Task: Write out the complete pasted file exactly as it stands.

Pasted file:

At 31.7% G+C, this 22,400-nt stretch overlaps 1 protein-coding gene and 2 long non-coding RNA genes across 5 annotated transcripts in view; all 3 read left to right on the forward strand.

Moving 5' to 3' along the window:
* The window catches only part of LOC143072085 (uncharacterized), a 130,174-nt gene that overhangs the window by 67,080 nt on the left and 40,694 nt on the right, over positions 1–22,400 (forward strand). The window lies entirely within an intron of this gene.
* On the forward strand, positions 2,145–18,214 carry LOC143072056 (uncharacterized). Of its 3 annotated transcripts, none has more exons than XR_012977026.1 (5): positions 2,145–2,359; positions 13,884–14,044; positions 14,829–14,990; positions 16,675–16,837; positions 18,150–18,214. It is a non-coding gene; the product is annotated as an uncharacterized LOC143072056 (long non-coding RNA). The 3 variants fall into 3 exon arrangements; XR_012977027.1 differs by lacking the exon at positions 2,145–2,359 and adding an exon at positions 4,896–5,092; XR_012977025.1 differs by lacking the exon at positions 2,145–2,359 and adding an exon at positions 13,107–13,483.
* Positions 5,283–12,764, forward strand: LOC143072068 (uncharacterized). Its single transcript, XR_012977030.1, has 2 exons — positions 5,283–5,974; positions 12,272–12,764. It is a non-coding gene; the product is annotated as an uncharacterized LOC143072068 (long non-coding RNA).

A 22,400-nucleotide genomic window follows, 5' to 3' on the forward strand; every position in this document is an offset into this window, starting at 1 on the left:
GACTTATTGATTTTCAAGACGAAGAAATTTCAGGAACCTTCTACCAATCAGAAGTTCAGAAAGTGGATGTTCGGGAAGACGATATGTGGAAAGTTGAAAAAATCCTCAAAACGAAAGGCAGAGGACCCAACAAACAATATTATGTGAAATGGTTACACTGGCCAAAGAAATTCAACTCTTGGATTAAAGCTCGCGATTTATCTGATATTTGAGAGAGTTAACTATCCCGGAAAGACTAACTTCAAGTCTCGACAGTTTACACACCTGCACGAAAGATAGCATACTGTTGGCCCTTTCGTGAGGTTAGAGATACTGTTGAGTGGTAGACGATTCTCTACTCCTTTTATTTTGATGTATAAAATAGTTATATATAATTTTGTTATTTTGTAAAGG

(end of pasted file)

At 31.7% G+C, this 22,400-nt stretch overlaps 1 protein-coding gene and 2 long non-coding RNA genes across 5 annotated transcripts in view; all 3 read left to right on the forward strand.

Moving 5' to 3' along the window:
* The window catches only part of LOC143072085 (uncharacterized), a 130,174-nt gene that overhangs the window by 67,080 nt on the left and 40,694 nt on the right, over positions 1–22,400 (forward strand). The window lies entirely within an intron of this gene.
* On the forward strand, positions 2,145–18,214 carry LOC143072056 (uncharacterized). Of its 3 annotated transcripts, none has more exons than XR_012977026.1 (5): positions 2,145–2,359; positions 13,884–14,044; positions 14,829–14,990; positions 16,675–16,837; positions 18,150–18,214. It is a non-coding gene; the product is annotated as an uncharacterized LOC143072056 (long non-coding RNA). The 3 variants fall into 3 exon arrangements; XR_012977027.1 differs by lacking the exon at positions 2,145–2,359 and adding an exon at positions 4,896–5,092; XR_012977025.1 differs by lacking the exon at positions 2,145–2,359 and adding an exon at positions 13,107–13,483.
* Positions 5,283–12,764, forward strand: LOC143072068 (uncharacterized). Its single transcript, XR_012977030.1, has 2 exons — positions 5,283–5,974; positions 12,272–12,764. It is a non-coding gene; the product is annotated as an uncharacterized LOC143072068 (long non-coding RNA).

A 22,400-nucleotide genomic window follows, 5' to 3' on the forward strand; every position in this document is an offset into this window, starting at 1 on the left:
GACTTATTGATTTTCAAGACGAAGAAATTTCAGGAACCTTCTACCAATCAGAAGTTCAGAAAGTGGATGTTCGGGAAGACGATATGTGGAAAGTTGAAAAAATCCTCAAAACGAAAGGCAGAGGACCCAACAAACAATATTATGTGAAATGGTTACACTGGCCAAAGAAATTCAACTCTTGGATTAAAGCTCGCGATTTATCTGATATTTGAGAGAGTTAACTATCCCGGAAAGACTAACTTCAAGTCTCGACAGTTTACACACCTGCACGAAAGATAGCATACTGTTGGCCCTTTCGTGAGGTTAGAGATACTGTTGAGTGGTAGACGATTCTCTACTCCTTTTATTTTGATGTATAAAATAGTTATATATAATTTTGTTATTTTGTAAAGG